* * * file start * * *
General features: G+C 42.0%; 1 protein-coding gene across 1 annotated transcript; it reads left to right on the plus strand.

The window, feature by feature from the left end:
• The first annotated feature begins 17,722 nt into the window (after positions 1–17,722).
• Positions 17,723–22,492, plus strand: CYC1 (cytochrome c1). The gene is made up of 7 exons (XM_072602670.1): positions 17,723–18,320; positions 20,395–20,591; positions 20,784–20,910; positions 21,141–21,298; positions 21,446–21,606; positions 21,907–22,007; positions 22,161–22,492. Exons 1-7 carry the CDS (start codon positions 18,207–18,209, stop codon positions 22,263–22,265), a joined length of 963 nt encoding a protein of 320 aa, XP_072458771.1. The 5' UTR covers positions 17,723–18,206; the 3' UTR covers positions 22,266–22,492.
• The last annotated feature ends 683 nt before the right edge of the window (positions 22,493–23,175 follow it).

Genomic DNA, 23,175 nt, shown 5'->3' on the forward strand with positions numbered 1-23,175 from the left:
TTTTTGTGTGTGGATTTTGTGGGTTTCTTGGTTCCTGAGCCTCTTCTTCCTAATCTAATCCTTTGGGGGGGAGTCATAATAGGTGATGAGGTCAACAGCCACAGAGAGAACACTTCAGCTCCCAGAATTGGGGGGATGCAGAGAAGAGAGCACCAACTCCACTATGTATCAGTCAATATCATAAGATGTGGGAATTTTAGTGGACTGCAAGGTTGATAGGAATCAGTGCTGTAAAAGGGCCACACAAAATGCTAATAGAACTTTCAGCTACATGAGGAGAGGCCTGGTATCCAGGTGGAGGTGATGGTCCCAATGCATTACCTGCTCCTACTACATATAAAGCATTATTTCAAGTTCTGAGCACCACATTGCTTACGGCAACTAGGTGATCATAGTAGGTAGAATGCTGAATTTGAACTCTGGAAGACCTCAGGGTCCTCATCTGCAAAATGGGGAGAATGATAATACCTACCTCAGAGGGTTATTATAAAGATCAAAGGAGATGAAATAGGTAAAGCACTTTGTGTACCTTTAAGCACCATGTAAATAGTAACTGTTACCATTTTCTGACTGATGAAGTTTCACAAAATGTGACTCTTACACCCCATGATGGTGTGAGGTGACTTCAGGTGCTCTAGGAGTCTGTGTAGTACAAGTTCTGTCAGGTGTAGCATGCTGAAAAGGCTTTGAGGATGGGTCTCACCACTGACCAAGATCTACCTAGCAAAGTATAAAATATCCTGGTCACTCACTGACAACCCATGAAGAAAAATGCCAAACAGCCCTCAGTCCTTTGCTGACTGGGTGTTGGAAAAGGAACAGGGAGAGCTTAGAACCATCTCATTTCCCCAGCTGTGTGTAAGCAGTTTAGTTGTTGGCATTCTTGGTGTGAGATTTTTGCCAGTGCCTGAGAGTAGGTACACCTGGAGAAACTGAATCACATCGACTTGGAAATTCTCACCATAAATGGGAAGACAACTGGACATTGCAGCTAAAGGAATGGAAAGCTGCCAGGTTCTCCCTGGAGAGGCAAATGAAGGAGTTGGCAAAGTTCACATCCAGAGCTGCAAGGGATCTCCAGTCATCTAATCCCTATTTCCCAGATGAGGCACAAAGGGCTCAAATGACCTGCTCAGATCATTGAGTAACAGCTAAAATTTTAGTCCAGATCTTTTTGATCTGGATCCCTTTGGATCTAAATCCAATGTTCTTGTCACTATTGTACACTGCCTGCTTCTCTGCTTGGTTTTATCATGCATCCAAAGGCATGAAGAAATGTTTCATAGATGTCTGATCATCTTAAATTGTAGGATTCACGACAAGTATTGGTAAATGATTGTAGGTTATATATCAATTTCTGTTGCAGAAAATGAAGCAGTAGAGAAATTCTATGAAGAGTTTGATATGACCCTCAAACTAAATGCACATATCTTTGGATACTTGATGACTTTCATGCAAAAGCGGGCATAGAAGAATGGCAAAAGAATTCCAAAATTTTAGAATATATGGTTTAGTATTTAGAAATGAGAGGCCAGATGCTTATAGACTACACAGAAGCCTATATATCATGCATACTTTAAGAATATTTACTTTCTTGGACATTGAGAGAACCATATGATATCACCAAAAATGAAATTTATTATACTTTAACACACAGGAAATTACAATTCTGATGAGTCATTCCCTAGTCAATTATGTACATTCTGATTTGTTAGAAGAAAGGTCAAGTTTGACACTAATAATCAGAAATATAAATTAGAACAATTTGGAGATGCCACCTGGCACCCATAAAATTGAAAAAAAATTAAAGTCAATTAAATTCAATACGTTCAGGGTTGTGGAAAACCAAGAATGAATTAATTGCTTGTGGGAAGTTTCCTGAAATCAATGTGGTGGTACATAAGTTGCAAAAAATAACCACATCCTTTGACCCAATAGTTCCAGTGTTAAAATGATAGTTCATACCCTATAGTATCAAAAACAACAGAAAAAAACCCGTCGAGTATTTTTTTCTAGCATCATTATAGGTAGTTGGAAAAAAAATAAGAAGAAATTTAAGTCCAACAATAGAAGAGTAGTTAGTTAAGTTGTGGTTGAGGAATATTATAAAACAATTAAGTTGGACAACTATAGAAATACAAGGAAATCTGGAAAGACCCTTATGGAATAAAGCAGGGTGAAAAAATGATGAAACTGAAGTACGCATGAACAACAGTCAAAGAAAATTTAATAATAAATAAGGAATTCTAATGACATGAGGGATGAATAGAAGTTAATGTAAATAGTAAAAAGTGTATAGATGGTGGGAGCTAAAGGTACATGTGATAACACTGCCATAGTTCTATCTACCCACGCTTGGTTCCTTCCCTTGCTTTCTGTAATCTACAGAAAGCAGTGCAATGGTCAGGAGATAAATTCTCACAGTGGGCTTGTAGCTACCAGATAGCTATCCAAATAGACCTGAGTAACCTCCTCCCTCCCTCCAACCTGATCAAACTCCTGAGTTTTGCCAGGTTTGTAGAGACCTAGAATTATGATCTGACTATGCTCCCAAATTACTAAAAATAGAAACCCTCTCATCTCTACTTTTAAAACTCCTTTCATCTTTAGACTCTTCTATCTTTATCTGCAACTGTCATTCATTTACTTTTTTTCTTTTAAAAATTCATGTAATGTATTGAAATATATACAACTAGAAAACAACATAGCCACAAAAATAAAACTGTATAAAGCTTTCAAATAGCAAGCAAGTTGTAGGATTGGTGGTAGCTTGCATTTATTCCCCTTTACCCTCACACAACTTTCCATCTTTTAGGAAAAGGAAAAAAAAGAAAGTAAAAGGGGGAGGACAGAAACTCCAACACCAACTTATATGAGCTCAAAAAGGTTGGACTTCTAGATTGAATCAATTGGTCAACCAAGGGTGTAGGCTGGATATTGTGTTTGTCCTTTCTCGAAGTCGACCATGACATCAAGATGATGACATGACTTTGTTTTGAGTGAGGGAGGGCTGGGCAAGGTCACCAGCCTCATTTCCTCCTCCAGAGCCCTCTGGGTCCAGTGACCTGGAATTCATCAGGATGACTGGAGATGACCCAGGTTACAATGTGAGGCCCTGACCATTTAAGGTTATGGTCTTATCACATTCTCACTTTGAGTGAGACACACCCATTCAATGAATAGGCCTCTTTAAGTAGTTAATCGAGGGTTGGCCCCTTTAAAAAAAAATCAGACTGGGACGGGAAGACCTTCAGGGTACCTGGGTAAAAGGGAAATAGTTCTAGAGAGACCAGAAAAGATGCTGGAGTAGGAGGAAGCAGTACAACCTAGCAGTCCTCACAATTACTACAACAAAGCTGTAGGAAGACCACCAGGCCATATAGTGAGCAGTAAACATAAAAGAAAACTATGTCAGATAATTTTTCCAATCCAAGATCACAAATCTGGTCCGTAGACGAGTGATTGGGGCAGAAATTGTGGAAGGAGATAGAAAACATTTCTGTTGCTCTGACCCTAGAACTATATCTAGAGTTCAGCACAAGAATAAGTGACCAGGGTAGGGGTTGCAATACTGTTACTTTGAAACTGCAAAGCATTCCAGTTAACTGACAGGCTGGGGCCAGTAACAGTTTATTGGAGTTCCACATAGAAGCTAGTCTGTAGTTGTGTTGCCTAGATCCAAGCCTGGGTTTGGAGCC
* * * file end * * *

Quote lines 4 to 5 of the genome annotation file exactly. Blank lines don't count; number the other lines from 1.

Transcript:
• Positions 17,723–22,492, plus strand: CYC1 (cytochrome c1). The gene is made up of 7 exons (XM_072602670.1): positions 17,723–18,320; positions 20,395–20,591; positions 20,784–20,910; positions 21,141–21,298; positions 21,446–21,606; positions 21,907–22,007; positions 22,161–22,492. Exons 1-7 carry the CDS (start codon positions 18,207–18,209, stop codon positions 22,263–22,265), a joined length of 963 nt encoding a protein of 320 aa, XP_072458771.1. The 5' UTR covers positions 17,723–18,206; the 3' UTR covers positions 22,266–22,492.
• The last annotated feature ends 683 nt before the right edge of the window (positions 22,493–23,175 follow it).